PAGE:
Spore – It’s not that scary!

I just finished reading an article over at Bona Fide Reviews and I simply can’t keep but smiling. You should read the actual article for yourself and then consider my reply. Enjoy:

OK, let’s start one by one. First of all we should clarify if we’re talking directly about programming or rather some greater logic that is the basic for the whole program. In this case this is almost certainly the logic behind the programming, not the actual language itself. In fact, it’s not even the logic behind the whole program: It’s the logic behind one subsystem, namely the model generation.

The point is that Spore simply adds a whole new level of abstraction for generating and maintaining models. Notice that the system itself is nothing new… it has been around since the first days of game programming. But maybe it’s easier to explain it using a well known example.

Consider the model generation in Half Life
You see a guy lifting his arm… what data is actually stored and which one is generated on-the-fly by Half Life, DirectX or your graphics card?

What you see is a two dimensional raster image, so does Half Life come with a image of that guy from every imaginable angle?
No, it doesn’t. This would either require a huge amount of memory or limit the number of angles. However, this was done by older games like Doom to save processing power… as a result no matter from which angle you would look at a monster, it was always one of four images (Left,Right,Front,Back).

So, we’ve established that the guy isn’t stored as a 2D raster image, so what is he made of? What data is processed into the image we see? Well, it is a vector image… an image where points and the areas between them, together with a number of parameters like the color of a area make up a description that can be used to generate a bitmap. But this doesn’t really solve our problem, there are still way too many angles.

We really have to abstract some more. What data can be used that when combined with a particular angle results in a 2D vector image? You’ve got it: a 3D vector image! We just spread the points along an additional third axes and suddenly we can generate a 2D vector image from every imaginable point. Hurray!

But wait, the guy is lifting his arm! Uh… do we have to store a 3D vector image for every single point in time while he’s lifting his arm? Well… this was done by the game on which Half Life is based (Quake) and it wasn’t a very good system… In order to keep the size of all these models down, they had to remove precission resulting in a very strange effect where parts of the model would appear to change shape. Luckily, there’s an alternative! We can use yet another form of abstraction! We simply divide the data up again, in this case in the static 3D vector image and a skeleton that defines which parts of the 3D vector image belong to which bone. So now we just have to store the 3D model of the skeleton and in order to for example lift his arm, we simply move the arm bone, and all points in the 3D vector image that belong to the arm bone will move the same way.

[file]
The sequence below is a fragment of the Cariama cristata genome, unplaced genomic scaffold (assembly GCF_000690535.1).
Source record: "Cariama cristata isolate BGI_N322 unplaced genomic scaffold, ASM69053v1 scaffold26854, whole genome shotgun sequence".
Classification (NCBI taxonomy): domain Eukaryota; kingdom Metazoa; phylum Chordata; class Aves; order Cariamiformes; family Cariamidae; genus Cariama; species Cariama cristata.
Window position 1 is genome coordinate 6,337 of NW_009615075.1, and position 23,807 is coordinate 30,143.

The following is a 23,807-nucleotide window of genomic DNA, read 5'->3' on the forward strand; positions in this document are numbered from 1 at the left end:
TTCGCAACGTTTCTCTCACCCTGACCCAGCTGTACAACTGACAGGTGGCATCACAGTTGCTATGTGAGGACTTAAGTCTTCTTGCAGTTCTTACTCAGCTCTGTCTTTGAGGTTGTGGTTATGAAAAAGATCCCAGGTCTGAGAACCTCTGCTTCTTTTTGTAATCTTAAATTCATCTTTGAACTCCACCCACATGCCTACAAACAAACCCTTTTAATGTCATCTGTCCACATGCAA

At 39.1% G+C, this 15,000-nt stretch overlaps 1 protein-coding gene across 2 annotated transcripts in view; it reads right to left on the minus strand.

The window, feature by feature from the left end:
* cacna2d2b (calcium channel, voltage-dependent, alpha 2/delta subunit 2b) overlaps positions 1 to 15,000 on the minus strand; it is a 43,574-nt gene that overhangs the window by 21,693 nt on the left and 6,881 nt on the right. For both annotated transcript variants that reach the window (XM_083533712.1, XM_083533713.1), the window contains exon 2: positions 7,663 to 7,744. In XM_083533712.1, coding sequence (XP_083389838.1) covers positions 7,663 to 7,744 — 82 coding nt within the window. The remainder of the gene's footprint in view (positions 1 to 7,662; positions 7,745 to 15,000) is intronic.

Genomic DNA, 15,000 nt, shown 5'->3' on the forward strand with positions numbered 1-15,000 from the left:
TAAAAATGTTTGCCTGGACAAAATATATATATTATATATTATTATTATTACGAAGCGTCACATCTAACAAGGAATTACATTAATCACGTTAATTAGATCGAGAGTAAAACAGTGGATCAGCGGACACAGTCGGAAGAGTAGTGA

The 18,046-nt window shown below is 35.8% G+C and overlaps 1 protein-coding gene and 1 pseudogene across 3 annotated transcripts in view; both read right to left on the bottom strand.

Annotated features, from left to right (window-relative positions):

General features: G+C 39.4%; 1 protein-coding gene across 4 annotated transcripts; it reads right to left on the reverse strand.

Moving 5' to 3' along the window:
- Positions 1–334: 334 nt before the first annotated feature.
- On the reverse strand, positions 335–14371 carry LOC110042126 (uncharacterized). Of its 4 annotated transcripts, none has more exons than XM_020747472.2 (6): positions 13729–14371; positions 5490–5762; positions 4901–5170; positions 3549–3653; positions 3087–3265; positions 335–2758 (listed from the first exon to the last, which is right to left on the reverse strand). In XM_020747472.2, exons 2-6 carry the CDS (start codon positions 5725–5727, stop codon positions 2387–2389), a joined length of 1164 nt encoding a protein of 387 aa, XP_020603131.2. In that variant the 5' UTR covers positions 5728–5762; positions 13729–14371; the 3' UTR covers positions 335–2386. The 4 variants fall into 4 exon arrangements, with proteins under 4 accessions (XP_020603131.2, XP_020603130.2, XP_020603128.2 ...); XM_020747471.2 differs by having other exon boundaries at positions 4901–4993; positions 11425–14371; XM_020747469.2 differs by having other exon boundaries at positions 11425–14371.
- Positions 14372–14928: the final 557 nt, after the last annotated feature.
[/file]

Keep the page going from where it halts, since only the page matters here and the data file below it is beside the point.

But this isn’t enough! There may be hundreds of guy in the game and most of them lift their arm in a similar way. Since we separated the skeletal animation data from the 3D vector image, we can use it for all guys, not just this one!

But we still have to define all individual states, so let’s abstract some more! We can simply define a number of points along which the bone should move, and voila, we only have to save two or three states and interpolate between them.

———–

This is where it ends for Half Life. But wait! There’s more!

Unreal was one of the first games to dynamically generate images to be used as textures for the areas in a 3D vector image: They would for example specify a image and then generate a whole series of images where water was flowing across it.

Quake3 brought parametric skeletal animation to the masses. There would only be one animation for walking which was modified to make it appear as if different characters walked differently. Some would spread their legs more, others less and so on.

Others, like the famous N64 game Waveracer, would generate models for a whole see using a set of rules that formed a simplistic physics model.

And finally we see games like World of Warcraft creating a near infinite number of models by combining parts of different models.

———–

But there’s one gap. We always end up with a static model that’s being deformed in various ways. And this is where Sporn offers (or appears to offer) something new. We can create arbitary models from a simple model (in this case a ball). In fact it’s not new at all. We’re simply adding better deforming algorithms and give them more freedom in that we not only allow them to not only move existing points, but also add new ones. We add routines that we’ve developed to simulate physics to make it appear a if we were actually sculpting. Then we apply all the techniques mentioned before.

It’s a great example of evolution, but it’s not a revolution.

This entry was written by Hans Schmucker , posted on Monday August 06 2007at 12:08 am , filed under Default Category . Bookmark the permalink . Post a comment below or leave a trackback: Trackback URL.

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